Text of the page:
So which are you? A sheep? Or a goat? I didn’t notice many of you carefully choosing up sides this morning when you came in, picking instead your regular places. And if you did, I suspect you had to go over in your head a few times as to which side of the church you really wanted to be on. Is it the Son of Man’s left and right? So if he’s standing in front looking at us, then it’s reversed for the crowd, right? Or is it the other way round?
A sermon for the Reign of Christ based on Matthew 25:31-46.
Jesus uses a metaphor that would have been easy to understand back in his day to describe the sorting of people at the end of the age. Shepherds often had mixed flocks back then—sheep and goats mingling together in the fields. But when evening came, they needed to be separated in order to protect them. Sheep could handle the cold better than the goats, so goats needed to be herded inside to be kept warm. Two things helped distinguish one from the other: obviously the wooly coat if the sheep hadn’t recently been shorn. But if it had, the shepherd looked at the tail. A goat’s tail usually goes up, and a sheep’s always hangs down. Tails up to the left. Tails down to the right. Keep it moving, it’s getting cold, and night is coming. And so it will be at the end of the age.
Which sounds kind of harsh. We’ve had three weeks of these parables now—the ten bridesmaids with their lamps, the servants with their talents, and now these sheep and goats. In each case there’s a judgment and separation. The five foolish bridesmaids who forgot their oil miss out on the reception. The servant who buried the talent given by his master in the ground, gets the money taken away and then he is forced into the outer darkness. And now sheep and goats, one group gets eternal life and the other that place where there will be no joy. You might be wondering what’s going on with this angry Jesus. His death is imminent, so it’s likely that his stress level is skyrocketing. But even so, he just seems harsh.
Professor Lindsay Armstrong tells of heading to the doctor every year “for no apparent reason.” She writes, “I make an appointment, pay for parking, sit in the waiting room, and then have a complete physical examination, in order for a team of medical processionals to measure my wellness. It is not an entirely comfortable experience, and I confess that I often want to avoid it. However, heart disease runs in my family, and after I am done, I have a coronary-risk profile as well as a picture of my overall health…. This checkup could save my life, and my insurance company thinks this is such a good idea that they pay the bill.” She then continues, “In many ways, Matthew’s depiction of the last judgment is like a wellness check. It’s purpose is not to condemn or scare but to provide a snapshot of our overall health, development, learning, and growth that should lead to new habits and ways of life. After all, as our doctor wants us to flourish, so does our Creator, Redeemer, Judge, and King.”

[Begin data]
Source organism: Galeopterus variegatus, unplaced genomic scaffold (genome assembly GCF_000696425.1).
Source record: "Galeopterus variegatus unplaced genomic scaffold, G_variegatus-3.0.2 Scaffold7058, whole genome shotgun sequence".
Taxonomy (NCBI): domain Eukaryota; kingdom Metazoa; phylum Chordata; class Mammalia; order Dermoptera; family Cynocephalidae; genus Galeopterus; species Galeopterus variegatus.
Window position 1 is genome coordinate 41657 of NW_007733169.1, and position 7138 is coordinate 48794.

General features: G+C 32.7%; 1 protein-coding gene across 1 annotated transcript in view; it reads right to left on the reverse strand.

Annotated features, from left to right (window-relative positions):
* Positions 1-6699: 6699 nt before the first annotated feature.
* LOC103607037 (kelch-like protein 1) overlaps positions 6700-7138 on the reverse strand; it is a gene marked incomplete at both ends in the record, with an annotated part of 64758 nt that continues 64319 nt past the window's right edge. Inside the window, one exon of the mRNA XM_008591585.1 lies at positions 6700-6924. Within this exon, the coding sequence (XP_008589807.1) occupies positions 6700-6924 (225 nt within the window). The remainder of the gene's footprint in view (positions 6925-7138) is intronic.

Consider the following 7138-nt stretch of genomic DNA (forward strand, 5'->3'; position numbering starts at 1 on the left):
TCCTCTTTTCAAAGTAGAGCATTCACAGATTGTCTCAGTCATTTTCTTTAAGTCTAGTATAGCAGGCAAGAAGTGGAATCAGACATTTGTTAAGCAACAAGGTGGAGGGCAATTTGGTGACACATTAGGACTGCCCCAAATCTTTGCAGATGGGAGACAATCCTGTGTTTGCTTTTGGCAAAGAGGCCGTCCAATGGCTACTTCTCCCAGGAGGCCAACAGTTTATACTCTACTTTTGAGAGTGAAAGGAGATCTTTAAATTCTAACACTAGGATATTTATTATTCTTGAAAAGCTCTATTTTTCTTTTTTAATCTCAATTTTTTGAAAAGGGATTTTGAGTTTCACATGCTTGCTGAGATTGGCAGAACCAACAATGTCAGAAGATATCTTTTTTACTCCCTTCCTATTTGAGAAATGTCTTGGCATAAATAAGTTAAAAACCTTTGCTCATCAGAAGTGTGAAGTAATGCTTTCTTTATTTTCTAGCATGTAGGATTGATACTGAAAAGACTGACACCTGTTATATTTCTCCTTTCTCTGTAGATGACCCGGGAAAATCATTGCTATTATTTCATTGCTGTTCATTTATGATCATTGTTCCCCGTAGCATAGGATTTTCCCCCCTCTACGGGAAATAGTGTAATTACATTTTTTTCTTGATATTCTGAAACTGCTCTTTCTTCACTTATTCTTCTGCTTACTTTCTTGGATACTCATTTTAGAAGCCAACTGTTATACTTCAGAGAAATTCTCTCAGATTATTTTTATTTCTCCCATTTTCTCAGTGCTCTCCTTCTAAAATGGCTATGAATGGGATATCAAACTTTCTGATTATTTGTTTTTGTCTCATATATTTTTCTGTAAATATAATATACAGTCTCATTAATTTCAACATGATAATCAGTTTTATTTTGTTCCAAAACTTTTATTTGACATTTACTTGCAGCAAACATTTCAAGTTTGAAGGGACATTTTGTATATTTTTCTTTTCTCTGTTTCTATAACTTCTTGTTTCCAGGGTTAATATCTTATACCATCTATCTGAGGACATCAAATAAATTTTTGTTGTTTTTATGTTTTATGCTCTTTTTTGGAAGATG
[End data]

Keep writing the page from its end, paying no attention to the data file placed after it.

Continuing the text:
So is Jesus being all harsh here for a reason? Is it to get us out of our tryptophan-induced stupor in order to wake up and see the truth? Is he being a bit overly critical so that we see the seriousness of it all and not just coast along on cruise control throughout our lives?
“Come you that are blessed of my Father, and inherit the kingdom prepared for you… for I was hungry and you gave me food, thirsty and you gave me a drink, I was a stranger and you welcomed me, I was naked and you gave me clothing, I was sick and you took care of me, I was in prison and you visited me.” “When,” those on his right will ask. “When were you hungry or sick or imprisoned, because we’re pretty sure we would have recognized you?” “When you did it to the least of my sisters and brothers, you did it to me.”